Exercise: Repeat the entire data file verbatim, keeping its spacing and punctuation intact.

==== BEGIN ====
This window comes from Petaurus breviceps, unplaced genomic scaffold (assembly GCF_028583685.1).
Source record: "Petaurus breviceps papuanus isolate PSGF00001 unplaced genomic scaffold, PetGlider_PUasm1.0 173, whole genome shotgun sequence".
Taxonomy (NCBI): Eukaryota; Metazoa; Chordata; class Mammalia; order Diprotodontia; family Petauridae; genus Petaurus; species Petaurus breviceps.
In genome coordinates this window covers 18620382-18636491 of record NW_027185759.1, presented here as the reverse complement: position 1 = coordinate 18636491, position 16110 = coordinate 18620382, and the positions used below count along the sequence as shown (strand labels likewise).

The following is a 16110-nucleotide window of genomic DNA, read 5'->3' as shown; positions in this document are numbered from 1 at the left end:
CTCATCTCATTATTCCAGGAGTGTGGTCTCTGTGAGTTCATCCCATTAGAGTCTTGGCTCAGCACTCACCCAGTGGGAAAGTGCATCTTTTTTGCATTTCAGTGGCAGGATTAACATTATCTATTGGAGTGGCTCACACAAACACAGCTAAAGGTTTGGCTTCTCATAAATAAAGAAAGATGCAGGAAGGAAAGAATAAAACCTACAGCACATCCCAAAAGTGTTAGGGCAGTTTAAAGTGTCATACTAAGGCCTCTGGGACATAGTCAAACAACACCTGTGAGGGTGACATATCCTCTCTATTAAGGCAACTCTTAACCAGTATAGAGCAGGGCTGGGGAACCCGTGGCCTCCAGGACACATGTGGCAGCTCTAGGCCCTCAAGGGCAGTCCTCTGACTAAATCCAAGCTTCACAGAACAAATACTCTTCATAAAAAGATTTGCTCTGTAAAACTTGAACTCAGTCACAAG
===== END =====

This window comes from Petaurus breviceps, unplaced genomic scaffold (assembly GCF_028583685.1).
Source record: "Petaurus breviceps papuanus isolate PSGF00001 unplaced genomic scaffold, PetGlider_PUasm1.0 173, whole genome shotgun sequence".
Taxonomy (NCBI): Eukaryota; Metazoa; Chordata; class Mammalia; order Diprotodontia; family Petauridae; genus Petaurus; species Petaurus breviceps.
In genome coordinates this window covers 18620382-18636491 of record NW_027185759.1, presented here as the reverse complement: position 1 = coordinate 18636491, position 16110 = coordinate 18620382, and the positions used below count along the sequence as shown (strand labels likewise).

The following is a 16110-nucleotide window of genomic DNA, read 5'->3' as shown; positions in this document are numbered from 1 at the left end:
CTCATCTCATTATTCCAGGAGTGTGGTCTCTGTGAGTTCATCCCATTAGAGTCTTGGCTCAGCACTCACCCAGTGGGAAAGTGCATCTTTTTTGCATTTCAGTGGCAGGATTAACATTATCTATTGGAGTGGCTCACACAAACACAGCTAAAGGTTTGGCTTCTCATAAATAAAGAAAGATGCAGGAAGGAAAGAATAAAACCTACAGCACATCCCAAAAGTGTTAGGGCAGTTTAAAGTGTCATACTAAGGCCTCTGGGACATAGTCAAACAACACCTGTGAGGGTGACATATCCTCTCTATTAAGGCAACTCTTAACCAGTATAGAGCAGGGCTGGGGAACCCGTGGCCTCCAGGACACATGTGGCAGCTCTAGGCCCTCAAGGGCAGTCCTCTGACTAAATCCAAGCTTCACAGAACAAATACTCTTCATAAAAAGATTTGCTCTGTAAAACTTGAACTCAGTCACAAG